Interior makes plans to resuscitate its land and mineral record system

Interior makes plans to resuscitate its land and mineral record system

BLM's Gayle Gordon says a study will help the agency define its systems priorities.

By Frank Tiboni

GCN Staff

By year's end, the Bureau of Land Management will release a blueprint for upgrading the systems it uses to manage the nation's land and mineral resources'almost 10 years after it came up with the original plan.

The Interior Department agency began a study in July that followed the department's April decision to kill the Automated Land and Mineral Record System project.

Since the early 1990s, Interior had been planning to make ALMRS its new mineral and land management system. But ALMRS was a flop, and department officials ultimately decided not to deploy it to BLM users nationwide.

BLM, headquartered in Denver, expects to complete the enterprise architecture study for ALMRS replacement in December.

'The study is focusing on the priorities of the system,' said Gayle Gordon, the bureau's chief information officer. 'You have a better handle on what you need when you prioritize.'

With the ALMRS project a bust, BLM is still using its legacy applications running on mainframe hardware: a Groupe Bull DPS 8000 and a Burroughs Corp. 7800. The agency has tweaked the software and, after the department decided to cancel ALMRS, gotten the systems 2000-ready, Gordon said.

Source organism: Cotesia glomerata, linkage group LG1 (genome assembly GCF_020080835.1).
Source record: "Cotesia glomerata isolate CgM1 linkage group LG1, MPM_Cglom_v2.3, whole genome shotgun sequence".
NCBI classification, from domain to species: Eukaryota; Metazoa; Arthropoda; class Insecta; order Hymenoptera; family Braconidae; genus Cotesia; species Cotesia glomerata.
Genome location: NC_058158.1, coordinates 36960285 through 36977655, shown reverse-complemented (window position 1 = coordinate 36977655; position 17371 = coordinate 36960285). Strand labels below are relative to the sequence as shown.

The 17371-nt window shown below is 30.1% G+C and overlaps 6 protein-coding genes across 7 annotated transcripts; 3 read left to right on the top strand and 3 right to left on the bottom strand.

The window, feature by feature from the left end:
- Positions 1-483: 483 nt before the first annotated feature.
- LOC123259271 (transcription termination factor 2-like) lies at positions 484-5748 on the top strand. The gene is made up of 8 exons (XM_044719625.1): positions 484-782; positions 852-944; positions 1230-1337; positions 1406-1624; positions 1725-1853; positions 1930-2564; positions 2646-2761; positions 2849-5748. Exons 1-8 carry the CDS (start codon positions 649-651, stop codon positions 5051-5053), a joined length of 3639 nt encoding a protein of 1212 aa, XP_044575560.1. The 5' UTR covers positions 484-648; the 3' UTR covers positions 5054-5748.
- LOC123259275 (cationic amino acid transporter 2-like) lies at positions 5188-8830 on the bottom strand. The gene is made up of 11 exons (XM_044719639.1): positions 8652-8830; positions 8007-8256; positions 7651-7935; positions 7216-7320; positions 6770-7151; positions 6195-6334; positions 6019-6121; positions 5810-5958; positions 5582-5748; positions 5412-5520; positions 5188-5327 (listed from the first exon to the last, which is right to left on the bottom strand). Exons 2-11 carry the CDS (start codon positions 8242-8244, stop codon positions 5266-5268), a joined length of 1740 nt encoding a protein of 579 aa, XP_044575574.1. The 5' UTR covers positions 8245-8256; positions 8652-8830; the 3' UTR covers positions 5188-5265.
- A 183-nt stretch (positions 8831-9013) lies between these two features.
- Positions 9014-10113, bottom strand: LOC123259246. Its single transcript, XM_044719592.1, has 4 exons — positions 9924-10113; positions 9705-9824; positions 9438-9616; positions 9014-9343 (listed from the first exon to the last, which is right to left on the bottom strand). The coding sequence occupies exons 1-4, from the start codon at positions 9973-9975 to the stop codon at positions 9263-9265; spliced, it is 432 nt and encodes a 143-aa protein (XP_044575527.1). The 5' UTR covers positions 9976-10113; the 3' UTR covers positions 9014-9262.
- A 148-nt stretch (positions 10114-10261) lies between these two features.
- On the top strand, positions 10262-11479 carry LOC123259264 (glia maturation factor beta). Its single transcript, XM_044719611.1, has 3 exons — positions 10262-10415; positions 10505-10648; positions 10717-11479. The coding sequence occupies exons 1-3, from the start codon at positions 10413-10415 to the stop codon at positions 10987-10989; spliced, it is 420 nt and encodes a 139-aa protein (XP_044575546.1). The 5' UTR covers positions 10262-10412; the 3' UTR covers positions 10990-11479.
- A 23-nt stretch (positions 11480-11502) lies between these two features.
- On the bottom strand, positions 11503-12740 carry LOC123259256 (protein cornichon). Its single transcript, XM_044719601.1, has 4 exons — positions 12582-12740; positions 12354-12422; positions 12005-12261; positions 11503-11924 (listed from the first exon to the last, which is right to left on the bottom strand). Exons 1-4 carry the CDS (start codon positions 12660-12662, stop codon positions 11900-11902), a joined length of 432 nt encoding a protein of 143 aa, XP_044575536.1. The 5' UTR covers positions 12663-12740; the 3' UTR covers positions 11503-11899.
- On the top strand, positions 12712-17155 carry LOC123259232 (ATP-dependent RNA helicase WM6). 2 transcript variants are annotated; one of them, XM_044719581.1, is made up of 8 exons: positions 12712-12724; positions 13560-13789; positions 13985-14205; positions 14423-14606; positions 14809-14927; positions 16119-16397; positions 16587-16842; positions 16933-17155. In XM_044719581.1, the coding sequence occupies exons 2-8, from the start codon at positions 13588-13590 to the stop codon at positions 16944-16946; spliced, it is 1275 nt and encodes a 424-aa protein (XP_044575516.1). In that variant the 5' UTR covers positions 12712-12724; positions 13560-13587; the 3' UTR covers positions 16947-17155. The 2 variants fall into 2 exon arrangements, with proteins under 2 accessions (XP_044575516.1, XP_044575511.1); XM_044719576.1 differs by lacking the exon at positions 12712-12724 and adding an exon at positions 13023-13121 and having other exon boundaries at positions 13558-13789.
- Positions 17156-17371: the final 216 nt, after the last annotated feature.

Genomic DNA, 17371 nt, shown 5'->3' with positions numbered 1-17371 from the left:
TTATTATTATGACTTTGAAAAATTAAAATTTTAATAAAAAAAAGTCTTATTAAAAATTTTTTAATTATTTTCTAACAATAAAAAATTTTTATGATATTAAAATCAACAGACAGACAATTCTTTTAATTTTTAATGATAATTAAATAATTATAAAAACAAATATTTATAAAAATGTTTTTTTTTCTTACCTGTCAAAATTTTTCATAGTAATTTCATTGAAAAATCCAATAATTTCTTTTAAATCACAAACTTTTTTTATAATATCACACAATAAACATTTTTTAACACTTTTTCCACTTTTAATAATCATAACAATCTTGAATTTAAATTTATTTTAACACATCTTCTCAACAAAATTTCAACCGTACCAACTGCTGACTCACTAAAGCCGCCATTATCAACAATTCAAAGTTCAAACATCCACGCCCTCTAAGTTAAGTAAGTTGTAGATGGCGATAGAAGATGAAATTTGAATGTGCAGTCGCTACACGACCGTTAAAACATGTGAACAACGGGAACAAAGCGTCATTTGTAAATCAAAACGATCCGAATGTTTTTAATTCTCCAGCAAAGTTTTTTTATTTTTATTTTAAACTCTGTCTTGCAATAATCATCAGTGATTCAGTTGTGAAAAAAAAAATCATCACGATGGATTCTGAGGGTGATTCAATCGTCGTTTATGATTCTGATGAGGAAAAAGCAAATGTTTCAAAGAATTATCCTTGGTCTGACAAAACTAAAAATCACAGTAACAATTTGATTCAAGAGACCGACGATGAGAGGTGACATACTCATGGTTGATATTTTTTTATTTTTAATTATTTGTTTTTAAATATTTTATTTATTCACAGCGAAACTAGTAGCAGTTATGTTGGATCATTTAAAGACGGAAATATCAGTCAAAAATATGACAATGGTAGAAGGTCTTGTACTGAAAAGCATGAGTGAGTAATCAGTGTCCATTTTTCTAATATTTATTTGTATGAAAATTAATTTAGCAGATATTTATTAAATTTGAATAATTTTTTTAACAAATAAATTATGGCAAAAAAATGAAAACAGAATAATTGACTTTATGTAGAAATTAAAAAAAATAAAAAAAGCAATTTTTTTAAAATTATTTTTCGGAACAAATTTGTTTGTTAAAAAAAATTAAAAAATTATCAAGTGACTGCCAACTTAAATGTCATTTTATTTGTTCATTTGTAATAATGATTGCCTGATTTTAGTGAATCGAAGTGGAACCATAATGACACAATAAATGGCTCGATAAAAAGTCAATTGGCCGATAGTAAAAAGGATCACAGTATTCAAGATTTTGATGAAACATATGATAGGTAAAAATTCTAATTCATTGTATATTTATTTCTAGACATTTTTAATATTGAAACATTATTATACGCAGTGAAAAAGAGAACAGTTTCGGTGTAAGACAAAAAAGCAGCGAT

Interior in May 1991 awarded an 11-year, $403 million contract to Computer Sciences Corp. to develop ALMRS for BLM.

But a prerollout assessment of ALMRS by Mitretek Systems of McLean, Va., found the system difficult to use, labor intensive, slow to respond, and expensive to operate and maintain, said Daryl White, Interior's CIO.

Weak project management skills also led to ALMRS' demise, he said.

'This is not a slam against any particular office within DOI,' White said. 'I think it's a systemic problem on the non-Defense side of the federal government.'

Military's different

White said he sees a difference between civilian and Defense agencies' ability to field workable systems.

Before he became Interior's CIO in March of last year, White was deputy director of the Army's Digitization Office at the Pentagon.

The Mitretek study convinced Interior to cancel ALMRS citing changing technology, the lack of user involvement during development and the need for a more modular approach to systems acquisition, White said [GCN, May 24, Page 16].

Because ALMRS was large and difficult to maintain, BLS officials are looking at a more modular approach for the replacement effort, Gordon said.

'The need for a system is still evident,' White said. 'We're going to do it the right way. The new system will make it because of process and discipline.'

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